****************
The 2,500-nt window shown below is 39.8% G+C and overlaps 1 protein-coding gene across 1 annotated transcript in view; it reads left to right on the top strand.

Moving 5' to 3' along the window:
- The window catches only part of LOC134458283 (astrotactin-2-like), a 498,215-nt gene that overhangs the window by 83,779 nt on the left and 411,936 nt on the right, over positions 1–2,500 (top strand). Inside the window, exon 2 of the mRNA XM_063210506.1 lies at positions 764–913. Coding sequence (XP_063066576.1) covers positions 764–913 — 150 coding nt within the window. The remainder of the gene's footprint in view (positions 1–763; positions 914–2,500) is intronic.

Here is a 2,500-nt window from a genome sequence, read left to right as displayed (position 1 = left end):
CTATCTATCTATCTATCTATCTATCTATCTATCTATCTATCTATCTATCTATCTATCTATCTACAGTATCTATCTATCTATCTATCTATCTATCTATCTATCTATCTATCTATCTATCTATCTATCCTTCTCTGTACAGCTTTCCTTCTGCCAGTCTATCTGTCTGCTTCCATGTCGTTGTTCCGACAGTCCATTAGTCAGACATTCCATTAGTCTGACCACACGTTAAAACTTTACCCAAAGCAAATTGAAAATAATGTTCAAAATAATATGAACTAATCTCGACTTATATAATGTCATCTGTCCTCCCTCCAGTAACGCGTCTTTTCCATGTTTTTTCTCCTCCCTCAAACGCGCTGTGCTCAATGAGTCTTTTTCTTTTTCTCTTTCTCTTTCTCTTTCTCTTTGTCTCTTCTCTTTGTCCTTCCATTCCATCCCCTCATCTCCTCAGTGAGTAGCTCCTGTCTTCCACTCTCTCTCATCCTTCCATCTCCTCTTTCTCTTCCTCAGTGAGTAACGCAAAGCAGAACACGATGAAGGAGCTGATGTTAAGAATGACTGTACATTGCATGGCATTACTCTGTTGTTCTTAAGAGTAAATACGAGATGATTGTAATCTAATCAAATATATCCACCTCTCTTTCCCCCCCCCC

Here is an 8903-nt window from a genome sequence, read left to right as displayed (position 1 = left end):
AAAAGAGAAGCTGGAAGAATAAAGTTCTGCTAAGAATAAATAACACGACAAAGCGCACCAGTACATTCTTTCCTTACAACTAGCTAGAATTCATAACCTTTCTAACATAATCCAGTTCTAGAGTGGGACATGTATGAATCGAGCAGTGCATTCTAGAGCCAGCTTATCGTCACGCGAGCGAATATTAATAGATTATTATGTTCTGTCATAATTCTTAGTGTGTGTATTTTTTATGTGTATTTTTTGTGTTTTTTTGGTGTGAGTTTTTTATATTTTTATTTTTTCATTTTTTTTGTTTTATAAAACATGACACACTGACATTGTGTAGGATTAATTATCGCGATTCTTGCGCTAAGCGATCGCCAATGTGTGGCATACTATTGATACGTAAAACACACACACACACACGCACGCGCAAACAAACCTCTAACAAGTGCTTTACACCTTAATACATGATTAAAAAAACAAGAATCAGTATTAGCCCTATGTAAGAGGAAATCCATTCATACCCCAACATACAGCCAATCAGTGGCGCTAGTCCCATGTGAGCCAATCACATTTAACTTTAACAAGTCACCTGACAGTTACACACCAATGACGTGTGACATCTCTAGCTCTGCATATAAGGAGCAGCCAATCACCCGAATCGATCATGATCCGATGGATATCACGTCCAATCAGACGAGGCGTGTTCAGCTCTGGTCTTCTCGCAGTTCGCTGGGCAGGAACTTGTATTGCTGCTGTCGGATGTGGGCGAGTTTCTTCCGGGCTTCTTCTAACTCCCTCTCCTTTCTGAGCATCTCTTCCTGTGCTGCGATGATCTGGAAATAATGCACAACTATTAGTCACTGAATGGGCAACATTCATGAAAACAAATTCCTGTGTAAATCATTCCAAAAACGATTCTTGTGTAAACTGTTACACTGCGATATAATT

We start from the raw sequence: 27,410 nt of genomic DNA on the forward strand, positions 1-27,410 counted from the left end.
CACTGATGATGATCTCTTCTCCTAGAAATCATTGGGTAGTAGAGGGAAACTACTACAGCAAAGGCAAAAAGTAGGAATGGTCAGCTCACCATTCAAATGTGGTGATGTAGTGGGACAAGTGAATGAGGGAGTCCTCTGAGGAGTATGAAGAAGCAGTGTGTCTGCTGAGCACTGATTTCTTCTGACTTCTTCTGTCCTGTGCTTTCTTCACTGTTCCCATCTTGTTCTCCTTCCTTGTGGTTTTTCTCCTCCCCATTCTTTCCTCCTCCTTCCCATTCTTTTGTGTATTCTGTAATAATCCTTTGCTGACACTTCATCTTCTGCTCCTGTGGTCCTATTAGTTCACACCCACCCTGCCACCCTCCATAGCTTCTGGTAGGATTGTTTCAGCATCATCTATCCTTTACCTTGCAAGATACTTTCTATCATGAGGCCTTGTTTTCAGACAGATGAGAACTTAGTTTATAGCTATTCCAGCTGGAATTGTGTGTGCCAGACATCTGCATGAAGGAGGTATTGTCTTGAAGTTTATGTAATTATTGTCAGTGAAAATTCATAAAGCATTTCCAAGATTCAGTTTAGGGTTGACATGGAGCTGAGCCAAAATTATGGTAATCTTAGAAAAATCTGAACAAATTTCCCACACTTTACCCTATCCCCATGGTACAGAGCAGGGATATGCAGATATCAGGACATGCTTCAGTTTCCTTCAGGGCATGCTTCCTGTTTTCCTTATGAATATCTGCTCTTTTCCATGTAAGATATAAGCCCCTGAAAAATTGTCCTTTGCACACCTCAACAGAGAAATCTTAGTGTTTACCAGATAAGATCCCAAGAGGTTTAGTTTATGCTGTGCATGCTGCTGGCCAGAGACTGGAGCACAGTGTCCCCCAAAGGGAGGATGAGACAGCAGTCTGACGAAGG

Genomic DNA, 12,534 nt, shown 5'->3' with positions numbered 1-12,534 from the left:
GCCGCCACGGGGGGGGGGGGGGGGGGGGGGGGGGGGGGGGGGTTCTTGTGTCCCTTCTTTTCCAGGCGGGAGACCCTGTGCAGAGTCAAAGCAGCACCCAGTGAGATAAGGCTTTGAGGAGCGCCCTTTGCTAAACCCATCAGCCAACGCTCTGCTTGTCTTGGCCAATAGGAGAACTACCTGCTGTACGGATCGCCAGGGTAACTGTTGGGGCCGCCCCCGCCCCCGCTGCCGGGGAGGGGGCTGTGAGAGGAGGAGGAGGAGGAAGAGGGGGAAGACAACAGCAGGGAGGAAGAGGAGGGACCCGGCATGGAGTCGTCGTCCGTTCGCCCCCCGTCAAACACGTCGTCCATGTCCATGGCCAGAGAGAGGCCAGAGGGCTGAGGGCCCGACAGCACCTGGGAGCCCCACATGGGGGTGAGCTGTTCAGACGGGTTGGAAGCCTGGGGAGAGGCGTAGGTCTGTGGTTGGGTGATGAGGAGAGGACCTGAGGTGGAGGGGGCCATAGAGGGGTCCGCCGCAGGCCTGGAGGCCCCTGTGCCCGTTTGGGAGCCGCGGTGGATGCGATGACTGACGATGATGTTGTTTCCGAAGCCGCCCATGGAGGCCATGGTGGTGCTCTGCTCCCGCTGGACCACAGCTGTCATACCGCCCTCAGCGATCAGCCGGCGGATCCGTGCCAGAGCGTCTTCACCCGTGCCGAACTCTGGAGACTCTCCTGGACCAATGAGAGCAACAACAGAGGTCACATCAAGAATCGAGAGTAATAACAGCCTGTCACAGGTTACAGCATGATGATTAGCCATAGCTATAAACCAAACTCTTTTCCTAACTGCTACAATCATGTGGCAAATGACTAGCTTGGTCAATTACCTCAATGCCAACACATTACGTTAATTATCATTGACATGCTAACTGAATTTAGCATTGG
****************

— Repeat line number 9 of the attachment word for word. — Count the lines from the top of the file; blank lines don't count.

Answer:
CACTGATGATGATCTCTTCTCCTAGAAATCATTGGGTAGTAGAGGGAAACTACTACAGCAAAGGCAAAAAGTAGGAATGGTCAGCTCACCATTCAAATGTGGTGATGTAGTGGGACAAGTGAATGAGGGAGTCCTCTGAGGAGTATGAAGAAGCAGTGTGTCTGCTGAGCACTGATTTCTTCTGACTTCTTCTGTCCTGTGCTTTCTTCACTGTTCCCATCTTGTTCTCCTTCCTTGTGGTTTTTCTCCTCCCCATTCTTTCCTCCTCCTTCCCATTCTTTTGTGTATTCTGTAATAATCCTTTGCTGACACTTCATCTTCTGCTCCTGTGGTCCTATTAGTTCACACCCACCCTGCCACCCTCCATAGCTTCTGGTAGGATTGTTTCAGCATCATCTATCCTTTACCTTGCAAGATACTTTCTATCATGAGGCCTTGTTTTCAGACAGATGAGAACTTAGTTTATAGCTATTCCAGCTGGAATTGTGTGTGCCAGACATCTGCATGAAGGAGGTATTGTCTTGAAGTTTATGTAATTATTGTCAGTGAAAATTCATAAAGCATTTCCAAGATTCAGTTTAGGGTTGACATGGAGCTGAGCCAAAATTATGGTAATCTTAGAAAAATCTGAACAAATTTCCCACACTTTACCCTATCCCCATGGTACAGAGCAGGGATATGCAGATATCAGGACATGCTTCAGTTTCCTTCAGGGCATGCTTCCTGTTTTCCTTATGAATATCTGCTCTTTTCCATGTAAGATATAAGCCCCTGAAAAATTGTCCTTTGCACACCTCAACAGAGAAATCTTAGTGTTTACCAGATAAGATCCCAAGAGGTTTAGTTTATGCTGTGCATGCTGCTGGCCAGAGACTGGAGCACAGTGTCCCCCAAAGGGAGGATGAGACAGCAGTCTGACGAAGG